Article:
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New London — The sounds of footsteps in the hallways, of children laughing, of morning prayers all fell silent Friday following St. Mary Star of the Sea School's final day of classes.
"It has been very difficult," said Principal Anne Tortora, who has led the school for two years. "It has been difficult for the children. Some have been here since kindergarten. It's like getting the rug pulled out from underneath them. It's jarring to them."
The 120-year-old Roman Catholic elementary school and the Diocese of Norwich's only inner-city school was forced to shut its doors because maintaining the institution was no longer financially feasible and enrollment had been on the decline.
There were 105 students enrolled in this year's kindergarten through eighth grade, and that had been expected to increase to 121 in the upcoming academic year, Tortora said. At one time, the Huntington Street school taught close to 250 students.
The sense of finality weighed heavily as teachers packed up their things for the last time Friday.
"It's a solemn day for sure," said Samantha Batch, a first-grade teacher. "We've been trying to keep it together and light-hearted for the children."
Batch has been teaching at the school for seven years. Her brother, sister and mother-in-law all attended St. Mary. "It's been like a family for me," she said. "It's disheartening that they had to close, that they couldn't find another way. This school meant so much to the community."
On Friday the staff tried to make the day as normal as possible. Lunch was held outside in the courtyard — pizza and soda. Students ate in groups by grade.
After lunch, Tortora showed the students a time capsule: a stainless steel, 12-quart pot holding items submitted by the classes. Photos, rosary beads, a statuette of Our Lady of Fatima, reading lists and a rubber duck were all sealed in plastic and will eventually be buried behind the shrine of St. Mary, not to be opened for 20 years.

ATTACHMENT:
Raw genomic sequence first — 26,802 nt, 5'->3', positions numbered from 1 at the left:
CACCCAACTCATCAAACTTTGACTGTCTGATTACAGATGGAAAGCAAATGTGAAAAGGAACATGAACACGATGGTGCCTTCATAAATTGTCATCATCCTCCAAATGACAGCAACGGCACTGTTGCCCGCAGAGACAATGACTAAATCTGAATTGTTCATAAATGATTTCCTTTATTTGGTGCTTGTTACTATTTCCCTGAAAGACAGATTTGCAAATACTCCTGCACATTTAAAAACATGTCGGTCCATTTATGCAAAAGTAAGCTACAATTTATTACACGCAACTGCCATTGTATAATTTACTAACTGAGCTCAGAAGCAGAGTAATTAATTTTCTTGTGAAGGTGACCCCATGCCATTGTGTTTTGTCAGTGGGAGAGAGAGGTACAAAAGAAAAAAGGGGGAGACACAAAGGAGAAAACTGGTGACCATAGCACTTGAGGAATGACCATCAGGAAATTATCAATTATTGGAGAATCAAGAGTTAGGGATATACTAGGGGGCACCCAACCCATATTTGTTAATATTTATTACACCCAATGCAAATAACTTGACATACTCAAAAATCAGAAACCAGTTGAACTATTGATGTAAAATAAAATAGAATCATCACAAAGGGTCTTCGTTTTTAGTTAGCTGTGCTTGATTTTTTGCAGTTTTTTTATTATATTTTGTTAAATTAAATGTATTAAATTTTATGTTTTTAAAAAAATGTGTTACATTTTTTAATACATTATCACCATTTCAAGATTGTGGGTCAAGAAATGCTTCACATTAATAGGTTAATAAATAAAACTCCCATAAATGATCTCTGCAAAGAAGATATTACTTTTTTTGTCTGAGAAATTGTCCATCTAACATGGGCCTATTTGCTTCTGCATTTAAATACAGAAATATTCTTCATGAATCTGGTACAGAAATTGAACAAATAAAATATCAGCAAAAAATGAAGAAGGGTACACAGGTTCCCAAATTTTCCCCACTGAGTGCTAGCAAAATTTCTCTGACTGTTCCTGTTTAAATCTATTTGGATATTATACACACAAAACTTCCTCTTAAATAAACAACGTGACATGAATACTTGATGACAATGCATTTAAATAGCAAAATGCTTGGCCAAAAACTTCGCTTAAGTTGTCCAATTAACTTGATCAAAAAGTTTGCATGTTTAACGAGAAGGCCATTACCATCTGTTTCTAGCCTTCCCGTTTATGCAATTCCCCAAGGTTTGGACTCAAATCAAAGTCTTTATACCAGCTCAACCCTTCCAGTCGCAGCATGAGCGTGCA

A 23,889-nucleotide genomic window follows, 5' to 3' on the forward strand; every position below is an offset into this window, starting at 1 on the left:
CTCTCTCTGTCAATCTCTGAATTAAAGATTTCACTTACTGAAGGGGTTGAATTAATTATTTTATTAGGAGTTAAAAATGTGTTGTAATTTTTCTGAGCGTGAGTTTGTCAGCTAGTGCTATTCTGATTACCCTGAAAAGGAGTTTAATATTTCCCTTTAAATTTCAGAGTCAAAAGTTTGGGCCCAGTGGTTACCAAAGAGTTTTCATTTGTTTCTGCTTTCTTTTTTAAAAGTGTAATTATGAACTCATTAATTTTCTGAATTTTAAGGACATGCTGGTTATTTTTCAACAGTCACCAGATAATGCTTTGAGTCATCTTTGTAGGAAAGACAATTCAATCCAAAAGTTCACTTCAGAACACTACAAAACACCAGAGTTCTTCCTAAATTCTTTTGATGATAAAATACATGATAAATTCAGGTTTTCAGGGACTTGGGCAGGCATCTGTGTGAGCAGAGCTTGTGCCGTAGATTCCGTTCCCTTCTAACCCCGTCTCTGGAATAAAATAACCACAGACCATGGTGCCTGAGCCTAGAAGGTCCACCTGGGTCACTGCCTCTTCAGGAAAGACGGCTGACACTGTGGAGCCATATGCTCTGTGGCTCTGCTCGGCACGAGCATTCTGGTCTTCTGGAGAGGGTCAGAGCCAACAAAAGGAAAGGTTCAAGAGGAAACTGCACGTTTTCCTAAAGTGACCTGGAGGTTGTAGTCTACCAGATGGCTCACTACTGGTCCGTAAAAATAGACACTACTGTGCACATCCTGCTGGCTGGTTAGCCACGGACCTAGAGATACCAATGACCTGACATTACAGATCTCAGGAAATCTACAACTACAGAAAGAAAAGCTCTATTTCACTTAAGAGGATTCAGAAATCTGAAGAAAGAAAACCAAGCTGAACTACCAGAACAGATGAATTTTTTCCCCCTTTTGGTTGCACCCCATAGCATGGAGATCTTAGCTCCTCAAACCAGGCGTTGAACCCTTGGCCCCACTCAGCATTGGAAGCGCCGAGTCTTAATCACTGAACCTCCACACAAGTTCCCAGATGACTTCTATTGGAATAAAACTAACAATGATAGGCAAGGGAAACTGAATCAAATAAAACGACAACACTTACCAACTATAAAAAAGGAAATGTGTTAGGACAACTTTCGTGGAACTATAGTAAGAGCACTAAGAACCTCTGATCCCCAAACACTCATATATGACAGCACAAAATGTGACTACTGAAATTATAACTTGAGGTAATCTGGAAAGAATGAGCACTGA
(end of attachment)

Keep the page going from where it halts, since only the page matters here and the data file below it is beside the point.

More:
The Rev. Robert Washabaugh, pastor at St. Mary, blessed the time capsule. "We say a prayer for the people that will open this gift," he said. "... that the memories put in the ground will help them to grow and to learn and to be close to Christ."
St. Mary was founded by the Sisters of Mercy with the purpose of educating students and giving them a moral compass. Tortora said that for many of her students and their families, receiving a Catholic education was part of their way of life.
"I've always said our students aren't angels, but they are saints in training," Tortora said. "There's a sense of community here that you just can't match."
Randa Morris said she moved from Groton to New London so that her daughters, Mattison and Lilly, could attend St. Mary. She herself is a 1989 graduate.
"My daughters have grown and become part of this family," Morris said. "I wanted my children to get a Catholic education. With this school closing, it feels like the beginning of the end for Catholic education."
The city still has a Catholic parochial school, St. Joseph, which Morris' daughters and some other St. Mary students will attend in the fall.
Tortora said St. Mary and its students represented a cross-section of the "real world."
"The cultural and economic diversity of the students here will help them adjust to any setting," she said.
Finding a new school has been difficult for some. The problem, Tortora said, is that many of the lotteries for schools such as ISAAC and the Regional Multicultural Magnet School are closed, so these schools are no longer an option.
St. Mary parish and school combined owe approximately $750,000 to the diocese. Michael Strammiello, director of communications for the diocese, said the decision to close the school was a difficult one. He said the school had become a casualty of the economy.
"St. Mary was a great school for generations," said Strammiello. "It has always been a school that cared about the community, has been responsive to the changes in the community and has welcomed students of all faiths."
Strammiello said the church will continue to help the community, and Catholic Charities will maintain its presence in the city.
As the final minutes of the school day approached, teachers took turns reading Dr. Seuss' book, "Oh, the Places You'll Go" to the students, who sat quietly on the ground.
Some teachers and parents held back tears as they read passages that mentioned hope for the future and advised to not fear the unknown.
After the book was read, students briefly separated into their class grades and hugged their teachers for the final time.
The students and teachers quickly regrouped, held hands, formed a large circle and recited the prayer, "Glory Be to the Father."
And with that, 120 years of history came to a close.